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I have a pdf file of size 266KB which I open with Photoshop, crop out the boundaries and save it back again. The new file size is 7.96MB!

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Since all I did was a crop, I did not expect the file size to increase. How can I save the pdf file so that the file size does not blow up like this?

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3 Answers

More a sidenote, than an answer: Normally it's better to actually save your data as pdf, then print it. This is something you should really care about when it comes to print. CMYK colors get messed up, when printing (even with the native adobe distiller printer). You can repeat that test: Do some vectors in AI, save them, reopen and then compare the colors to your original AI file.

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Open in Adobe Illustrator, crop, then save using PDF presets.

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You didn't actually edit or crop the PDF. What you did was rasterize the entire the PDF by importing it into Photoshop. You then cropped this new raster image and exported that as a new PDF. In other words, your two PDFs have entirely different contents. Since one is mostly vector information and the other is a full-resolution pixel image, it's no surprise the new one is a lot larger.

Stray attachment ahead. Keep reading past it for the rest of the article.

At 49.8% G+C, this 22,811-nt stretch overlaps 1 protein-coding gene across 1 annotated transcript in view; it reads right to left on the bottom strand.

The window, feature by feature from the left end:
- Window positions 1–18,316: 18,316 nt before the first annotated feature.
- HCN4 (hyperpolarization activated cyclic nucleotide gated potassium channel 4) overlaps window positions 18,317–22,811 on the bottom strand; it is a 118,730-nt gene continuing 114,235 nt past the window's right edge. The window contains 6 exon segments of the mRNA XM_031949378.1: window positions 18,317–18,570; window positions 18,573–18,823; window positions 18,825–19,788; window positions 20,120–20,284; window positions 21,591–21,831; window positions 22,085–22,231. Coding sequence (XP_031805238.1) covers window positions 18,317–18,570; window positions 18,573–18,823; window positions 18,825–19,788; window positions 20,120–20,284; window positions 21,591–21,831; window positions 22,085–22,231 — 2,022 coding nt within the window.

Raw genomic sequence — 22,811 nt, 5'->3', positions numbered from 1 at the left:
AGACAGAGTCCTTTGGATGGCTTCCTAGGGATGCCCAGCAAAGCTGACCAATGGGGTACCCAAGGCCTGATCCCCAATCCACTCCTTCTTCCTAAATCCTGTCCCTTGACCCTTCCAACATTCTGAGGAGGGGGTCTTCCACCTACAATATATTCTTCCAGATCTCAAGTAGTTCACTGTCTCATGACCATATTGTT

Modify the PDF in Illustrator or Acrobat, not Photoshop, if you want to retain the vector information and small file size.

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You could also use InDesign. –  Joel Glovier Sep 11 '11 at 18:41
    
Placing a PDF in ID and then cropping would allow the export of a new PDF, but I wouldn't expect that to produce as viable or efficient a result as cropping in either Acrobat or Illustrator. You're creating an INDD container for the full PDF and adding cropping information. Might be worth experimenting with. –  Alan Gilbertson Sep 11 '11 at 20:23
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